And, unfortunately, we never procrastinate when it would do us good, as73% of interruptions are generally handled immediately – whether they need to be or not.  Workers seem to get distracted by the interruptions and tend to finish the task created by the interruption, rather than continuing on point with what they were doing in the first place.

Between the reminders and the other interruptions during the work day, it’s remarkable any of us get anything done.

The reminder solution?

I don’t have any, save reducing the number and venues (in boxes) where you receive the reminders. It’s a pain.

The only good tip I’ve discovered is to take that initial Outlook 15-minute reminder and change the second reminder to “0 hours” before the meeting starts. It reduces the interruption from reminders by one. Which means, over the course of the day, a reduction of 6-8 reminders requiring you to acknowledge them and then switch back to what you were working on in the first place.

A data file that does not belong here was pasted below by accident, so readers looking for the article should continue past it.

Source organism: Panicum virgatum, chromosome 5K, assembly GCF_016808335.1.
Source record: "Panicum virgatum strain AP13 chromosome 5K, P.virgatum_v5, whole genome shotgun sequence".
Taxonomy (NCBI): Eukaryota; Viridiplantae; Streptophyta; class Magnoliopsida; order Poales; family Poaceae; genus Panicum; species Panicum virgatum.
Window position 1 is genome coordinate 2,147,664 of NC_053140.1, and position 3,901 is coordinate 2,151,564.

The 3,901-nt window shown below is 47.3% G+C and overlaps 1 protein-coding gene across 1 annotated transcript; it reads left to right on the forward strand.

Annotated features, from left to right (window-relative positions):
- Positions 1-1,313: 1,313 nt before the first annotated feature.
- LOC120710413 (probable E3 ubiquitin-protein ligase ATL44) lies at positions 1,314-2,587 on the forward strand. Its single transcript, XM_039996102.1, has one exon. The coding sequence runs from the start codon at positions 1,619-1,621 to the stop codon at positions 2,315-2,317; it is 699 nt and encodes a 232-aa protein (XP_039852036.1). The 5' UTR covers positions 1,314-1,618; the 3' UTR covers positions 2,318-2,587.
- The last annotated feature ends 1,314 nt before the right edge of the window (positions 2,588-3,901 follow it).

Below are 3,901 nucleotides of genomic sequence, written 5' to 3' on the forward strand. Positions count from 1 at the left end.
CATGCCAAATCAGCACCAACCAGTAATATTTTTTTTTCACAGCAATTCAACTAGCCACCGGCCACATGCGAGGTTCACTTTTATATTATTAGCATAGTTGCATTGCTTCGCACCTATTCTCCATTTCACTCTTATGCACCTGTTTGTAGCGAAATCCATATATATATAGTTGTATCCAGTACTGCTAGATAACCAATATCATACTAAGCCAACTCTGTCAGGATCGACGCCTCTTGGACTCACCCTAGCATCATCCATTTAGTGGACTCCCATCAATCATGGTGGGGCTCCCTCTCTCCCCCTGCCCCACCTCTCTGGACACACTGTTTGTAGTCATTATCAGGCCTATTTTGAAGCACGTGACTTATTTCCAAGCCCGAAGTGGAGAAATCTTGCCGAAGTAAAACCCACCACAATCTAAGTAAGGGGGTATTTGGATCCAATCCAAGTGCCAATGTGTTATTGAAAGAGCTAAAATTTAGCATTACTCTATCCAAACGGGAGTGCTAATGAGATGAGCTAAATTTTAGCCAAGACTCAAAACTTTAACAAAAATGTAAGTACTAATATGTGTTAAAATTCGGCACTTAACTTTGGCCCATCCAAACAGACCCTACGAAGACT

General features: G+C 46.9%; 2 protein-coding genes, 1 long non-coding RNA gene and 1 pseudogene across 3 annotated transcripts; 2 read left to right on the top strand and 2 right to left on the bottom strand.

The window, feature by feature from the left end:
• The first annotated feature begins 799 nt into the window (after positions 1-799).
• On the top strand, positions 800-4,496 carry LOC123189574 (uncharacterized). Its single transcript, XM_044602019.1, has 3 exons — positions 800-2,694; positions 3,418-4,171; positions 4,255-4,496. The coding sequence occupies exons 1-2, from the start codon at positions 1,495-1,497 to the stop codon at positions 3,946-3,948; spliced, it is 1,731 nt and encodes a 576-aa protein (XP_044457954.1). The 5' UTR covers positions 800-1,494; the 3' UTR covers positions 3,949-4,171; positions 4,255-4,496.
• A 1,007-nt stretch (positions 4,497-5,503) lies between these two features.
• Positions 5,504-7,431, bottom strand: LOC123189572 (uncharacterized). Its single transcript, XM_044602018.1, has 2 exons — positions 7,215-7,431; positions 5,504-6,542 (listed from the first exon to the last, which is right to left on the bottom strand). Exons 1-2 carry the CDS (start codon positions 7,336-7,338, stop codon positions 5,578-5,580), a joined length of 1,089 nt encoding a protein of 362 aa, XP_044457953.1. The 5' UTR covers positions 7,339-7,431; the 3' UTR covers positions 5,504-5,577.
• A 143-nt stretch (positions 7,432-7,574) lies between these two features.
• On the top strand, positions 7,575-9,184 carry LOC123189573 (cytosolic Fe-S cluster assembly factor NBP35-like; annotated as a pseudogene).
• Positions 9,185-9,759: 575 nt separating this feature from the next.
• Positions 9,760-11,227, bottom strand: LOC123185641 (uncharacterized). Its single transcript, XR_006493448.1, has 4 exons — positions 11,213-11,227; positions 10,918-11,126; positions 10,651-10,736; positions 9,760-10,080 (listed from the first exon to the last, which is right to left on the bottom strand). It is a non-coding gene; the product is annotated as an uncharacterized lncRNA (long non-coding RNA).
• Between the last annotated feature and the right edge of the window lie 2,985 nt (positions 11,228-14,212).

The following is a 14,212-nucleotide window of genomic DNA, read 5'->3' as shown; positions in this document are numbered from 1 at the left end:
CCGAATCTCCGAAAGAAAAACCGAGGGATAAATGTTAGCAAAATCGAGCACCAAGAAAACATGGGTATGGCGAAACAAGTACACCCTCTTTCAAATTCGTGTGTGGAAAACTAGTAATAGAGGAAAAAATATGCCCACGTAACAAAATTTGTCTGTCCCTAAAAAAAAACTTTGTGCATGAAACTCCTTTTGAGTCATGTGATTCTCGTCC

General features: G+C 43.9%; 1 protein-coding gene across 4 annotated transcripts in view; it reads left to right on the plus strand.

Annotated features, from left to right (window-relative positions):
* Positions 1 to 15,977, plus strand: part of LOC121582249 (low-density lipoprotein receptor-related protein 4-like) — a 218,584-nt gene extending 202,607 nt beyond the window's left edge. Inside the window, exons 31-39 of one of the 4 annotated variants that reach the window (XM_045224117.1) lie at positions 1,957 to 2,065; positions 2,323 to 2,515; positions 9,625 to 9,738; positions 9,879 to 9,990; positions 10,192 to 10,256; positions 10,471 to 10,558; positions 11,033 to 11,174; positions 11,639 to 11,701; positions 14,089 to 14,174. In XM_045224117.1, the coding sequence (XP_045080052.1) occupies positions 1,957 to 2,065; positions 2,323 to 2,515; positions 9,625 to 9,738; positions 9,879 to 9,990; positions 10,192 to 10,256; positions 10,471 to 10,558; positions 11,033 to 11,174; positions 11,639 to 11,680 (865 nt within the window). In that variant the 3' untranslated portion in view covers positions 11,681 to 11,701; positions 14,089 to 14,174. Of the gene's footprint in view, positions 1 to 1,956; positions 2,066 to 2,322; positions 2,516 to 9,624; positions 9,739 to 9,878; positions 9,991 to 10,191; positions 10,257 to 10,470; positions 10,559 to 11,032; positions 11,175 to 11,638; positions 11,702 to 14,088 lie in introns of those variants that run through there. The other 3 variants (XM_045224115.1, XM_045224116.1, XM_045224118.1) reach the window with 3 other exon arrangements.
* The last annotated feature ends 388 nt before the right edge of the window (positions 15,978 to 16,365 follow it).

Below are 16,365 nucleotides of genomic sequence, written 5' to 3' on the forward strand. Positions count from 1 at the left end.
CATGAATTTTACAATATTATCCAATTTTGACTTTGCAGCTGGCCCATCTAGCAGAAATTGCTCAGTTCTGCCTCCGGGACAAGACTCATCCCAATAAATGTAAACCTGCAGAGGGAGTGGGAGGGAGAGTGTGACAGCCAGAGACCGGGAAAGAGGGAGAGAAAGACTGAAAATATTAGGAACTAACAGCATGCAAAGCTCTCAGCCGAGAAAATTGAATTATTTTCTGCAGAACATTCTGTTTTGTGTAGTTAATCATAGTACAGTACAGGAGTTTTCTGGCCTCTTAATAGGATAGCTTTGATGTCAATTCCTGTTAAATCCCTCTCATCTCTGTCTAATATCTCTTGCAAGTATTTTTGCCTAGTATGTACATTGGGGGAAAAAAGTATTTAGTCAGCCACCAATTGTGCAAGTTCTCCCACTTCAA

Not great. But a start.

Share your thoughts on reminders on your favorite social media outlet. Click on one below.

Bait the interviewer to ask great questions

James talks portfolios

James talks portfolios

Once you’ve made it to an actual interview for your next position, the challenge, among others, is to explain how you achieved your business results from your work. I advocate the CAR method – Context, Actions, and Results. Here is the context of the work needed, here are the actions I took to get the work done, and, because of the work, we achieved these business results.